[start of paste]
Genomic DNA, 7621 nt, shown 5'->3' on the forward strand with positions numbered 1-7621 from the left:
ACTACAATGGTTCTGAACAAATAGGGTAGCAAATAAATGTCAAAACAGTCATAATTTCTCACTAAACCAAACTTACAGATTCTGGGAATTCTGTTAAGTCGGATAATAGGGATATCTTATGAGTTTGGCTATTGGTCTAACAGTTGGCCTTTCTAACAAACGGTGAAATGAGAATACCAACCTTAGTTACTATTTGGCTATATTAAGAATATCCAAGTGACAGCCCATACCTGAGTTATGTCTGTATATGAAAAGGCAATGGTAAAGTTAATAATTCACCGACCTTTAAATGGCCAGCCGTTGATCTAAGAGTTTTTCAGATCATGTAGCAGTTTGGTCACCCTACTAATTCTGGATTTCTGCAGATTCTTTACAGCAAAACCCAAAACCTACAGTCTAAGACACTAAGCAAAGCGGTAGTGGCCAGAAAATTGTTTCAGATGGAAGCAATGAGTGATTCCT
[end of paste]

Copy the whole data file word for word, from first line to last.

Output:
Genomic DNA, 7621 nt, shown 5'->3' on the forward strand with positions numbered 1-7621 from the left:
ACTACAATGGTTCTGAACAAATAGGGTAGCAAATAAATGTCAAAACAGTCATAATTTCTCACTAAACCAAACTTACAGATTCTGGGAATTCTGTTAAGTCGGATAATAGGGATATCTTATGAGTTTGGCTATTGGTCTAACAGTTGGCCTTTCTAACAAACGGTGAAATGAGAATACCAACCTTAGTTACTATTTGGCTATATTAAGAATATCCAAGTGACAGCCCATACCTGAGTTATGTCTGTATATGAAAAGGCAATGGTAAAGTTAATAATTCACCGACCTTTAAATGGCCAGCCGTTGATCTAAGAGTTTTTCAGATCATGTAGCAGTTTGGTCACCCTACTAATTCTGGATTTCTGCAGATTCTTTACAGCAAAACCCAAAACCTACAGTCTAAGACACTAAGCAAAGCGGTAGTGGCCAGAAAATTGTTTCAGATGGAAGCAATGAGTGATTCCT